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terrorism – flip side of imperialism?

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in his book “the last mughal”, william dalrymple talks about how india went from a london-like, ‘culturally, racially and religiously chutnified’ melting pot where westerners (or so called white mughals) went native and lived in relative racial and religious harmony with local indians during the early days of the east india company, to the arrogance, racism and violence of 19th century raj. he attributes this unfortunate shift to two things:

‘one was the rise of british power: in a few years the british had defeated not only the french, but all their other indian rivals; and, in a manner not unlike the americans after the fall of the berlin wall, the changed balance of power quickly led to undisguised imperial arrogance. no longer was the west prepared to study and learn from the subcontinent; instead, thomas macaulay came to speak for a whole generation of englishmen when he declared that “a single shelf of a good european library was worth the whole native literature of india and arabia”.

the other factor was the ascendancy of evangelical christianity, and the profound change in social, sexual and racial attitudes that this brought about. the wills written by dying east india company servants show that the practice of cohabiting with indian bibis quickly declined: they turn up in one in three wills between 1780 and 1785, but are present in only one in four between 1805 and 1810. by the middle of the century, they have all but disappeared. in half a century, a vibrantly multicultural world refracted back into its component parts; children of mixed race were corralled into what became in effect a new indian caste – the anglo-indians – who were left to run the railways, posts and mines.’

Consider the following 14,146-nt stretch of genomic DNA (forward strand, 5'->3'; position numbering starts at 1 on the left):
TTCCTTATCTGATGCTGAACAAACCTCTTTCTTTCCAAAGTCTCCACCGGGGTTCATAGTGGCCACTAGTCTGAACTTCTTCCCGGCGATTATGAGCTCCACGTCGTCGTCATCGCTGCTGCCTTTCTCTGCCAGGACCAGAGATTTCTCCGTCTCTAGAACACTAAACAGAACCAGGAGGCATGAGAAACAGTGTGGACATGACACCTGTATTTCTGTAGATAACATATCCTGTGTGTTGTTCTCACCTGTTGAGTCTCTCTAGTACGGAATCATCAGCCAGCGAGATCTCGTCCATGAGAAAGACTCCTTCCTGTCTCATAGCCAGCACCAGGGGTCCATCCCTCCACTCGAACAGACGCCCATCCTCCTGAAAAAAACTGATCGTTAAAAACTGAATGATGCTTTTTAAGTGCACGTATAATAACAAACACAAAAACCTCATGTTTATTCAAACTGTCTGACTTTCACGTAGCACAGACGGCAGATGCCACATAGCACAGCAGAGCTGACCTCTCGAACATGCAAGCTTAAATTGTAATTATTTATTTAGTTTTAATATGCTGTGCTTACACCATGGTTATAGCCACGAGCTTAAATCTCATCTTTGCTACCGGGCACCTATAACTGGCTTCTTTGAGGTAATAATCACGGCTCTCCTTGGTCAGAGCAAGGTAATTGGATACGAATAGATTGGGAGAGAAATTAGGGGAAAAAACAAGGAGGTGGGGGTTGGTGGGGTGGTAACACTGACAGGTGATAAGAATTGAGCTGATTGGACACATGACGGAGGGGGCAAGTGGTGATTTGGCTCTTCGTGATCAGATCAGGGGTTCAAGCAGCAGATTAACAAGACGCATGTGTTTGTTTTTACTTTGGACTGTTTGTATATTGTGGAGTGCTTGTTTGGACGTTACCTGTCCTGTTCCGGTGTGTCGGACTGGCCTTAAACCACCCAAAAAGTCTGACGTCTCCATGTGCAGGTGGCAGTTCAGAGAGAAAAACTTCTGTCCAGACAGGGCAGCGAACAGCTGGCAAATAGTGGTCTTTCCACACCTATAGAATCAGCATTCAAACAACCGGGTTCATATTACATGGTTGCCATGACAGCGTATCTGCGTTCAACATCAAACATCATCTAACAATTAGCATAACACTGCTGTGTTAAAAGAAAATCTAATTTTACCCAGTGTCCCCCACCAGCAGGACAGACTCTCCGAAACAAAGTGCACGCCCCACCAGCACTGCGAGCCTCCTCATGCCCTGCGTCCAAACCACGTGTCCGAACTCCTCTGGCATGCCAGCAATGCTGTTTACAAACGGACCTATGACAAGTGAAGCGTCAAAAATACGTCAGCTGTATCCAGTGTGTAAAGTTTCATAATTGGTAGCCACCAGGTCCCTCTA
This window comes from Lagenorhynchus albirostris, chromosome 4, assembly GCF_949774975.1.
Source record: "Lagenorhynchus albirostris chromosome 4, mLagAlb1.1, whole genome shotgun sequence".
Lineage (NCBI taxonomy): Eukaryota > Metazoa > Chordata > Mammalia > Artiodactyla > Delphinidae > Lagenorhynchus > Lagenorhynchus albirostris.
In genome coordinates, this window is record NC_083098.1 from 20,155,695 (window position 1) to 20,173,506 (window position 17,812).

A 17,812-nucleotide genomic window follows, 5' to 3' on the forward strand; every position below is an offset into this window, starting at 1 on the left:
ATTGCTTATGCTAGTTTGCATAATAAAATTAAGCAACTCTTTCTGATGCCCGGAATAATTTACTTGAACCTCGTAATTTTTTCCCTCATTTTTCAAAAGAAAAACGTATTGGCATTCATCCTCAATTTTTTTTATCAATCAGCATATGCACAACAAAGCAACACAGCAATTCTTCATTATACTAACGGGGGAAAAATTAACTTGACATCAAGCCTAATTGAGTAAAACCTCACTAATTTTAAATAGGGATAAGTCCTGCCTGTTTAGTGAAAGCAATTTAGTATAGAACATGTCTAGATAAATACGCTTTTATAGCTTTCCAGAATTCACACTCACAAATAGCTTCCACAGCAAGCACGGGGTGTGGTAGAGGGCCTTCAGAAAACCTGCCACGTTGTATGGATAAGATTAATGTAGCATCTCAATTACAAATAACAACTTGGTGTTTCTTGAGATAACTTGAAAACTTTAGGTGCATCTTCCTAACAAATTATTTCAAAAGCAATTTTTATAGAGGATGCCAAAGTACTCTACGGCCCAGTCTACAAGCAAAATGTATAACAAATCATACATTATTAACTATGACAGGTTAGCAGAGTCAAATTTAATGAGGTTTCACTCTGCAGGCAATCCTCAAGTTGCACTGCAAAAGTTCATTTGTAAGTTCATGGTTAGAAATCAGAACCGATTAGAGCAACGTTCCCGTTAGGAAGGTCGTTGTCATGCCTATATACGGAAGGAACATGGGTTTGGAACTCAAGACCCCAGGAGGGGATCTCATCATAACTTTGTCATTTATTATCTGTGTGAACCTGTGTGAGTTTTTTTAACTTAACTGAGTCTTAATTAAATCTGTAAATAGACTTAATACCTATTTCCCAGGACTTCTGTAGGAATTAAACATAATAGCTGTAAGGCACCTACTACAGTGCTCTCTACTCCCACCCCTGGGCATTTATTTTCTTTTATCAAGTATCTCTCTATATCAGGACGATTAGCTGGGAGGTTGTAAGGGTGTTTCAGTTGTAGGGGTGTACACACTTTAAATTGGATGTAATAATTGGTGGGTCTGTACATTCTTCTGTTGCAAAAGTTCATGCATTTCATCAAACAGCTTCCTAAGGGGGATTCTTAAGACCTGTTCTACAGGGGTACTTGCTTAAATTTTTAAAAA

this is how india moved ‘from a huge measure of racial intermixing in the late 18th century to a position of complete racial apartheid by the 1850s’. in his article “the last mughal and a clash of civilizations” (new statesman, october 16, 2006), dalrymple draws a parallel between the forces at work in 19th century british india and those affecting world events today:

‘just like it is today, this process of pulling apart – of failing to talk, listen or trust each other – took place against the background of an increasingly aggressive and self-righteous west, facing ever stiffer islamic resistance to western interference. for, as anyone who has ever studied the story of the rise of the british in india will know well, there is nothing new about the neo-cons. the old game of regime change – of installing puppet regimes, propped up by the west for its own political and economic ends – is one that the british had well mastered by the late 18th century.

by the 1850s, the british had progressed from aggressively removing independent-minded muslim rulers, such as tipu sultan, who refused to bow before the will of the hyperpower, to destabilising and then annexing even the most pliant muslim states. in february 1856, the british unilaterally annexed the prosperous kingdom of avadh (or oudh), using the excuse that the nawab, wajid ali shah, a far-from-belligerent dancer and epicure, was “debauched”.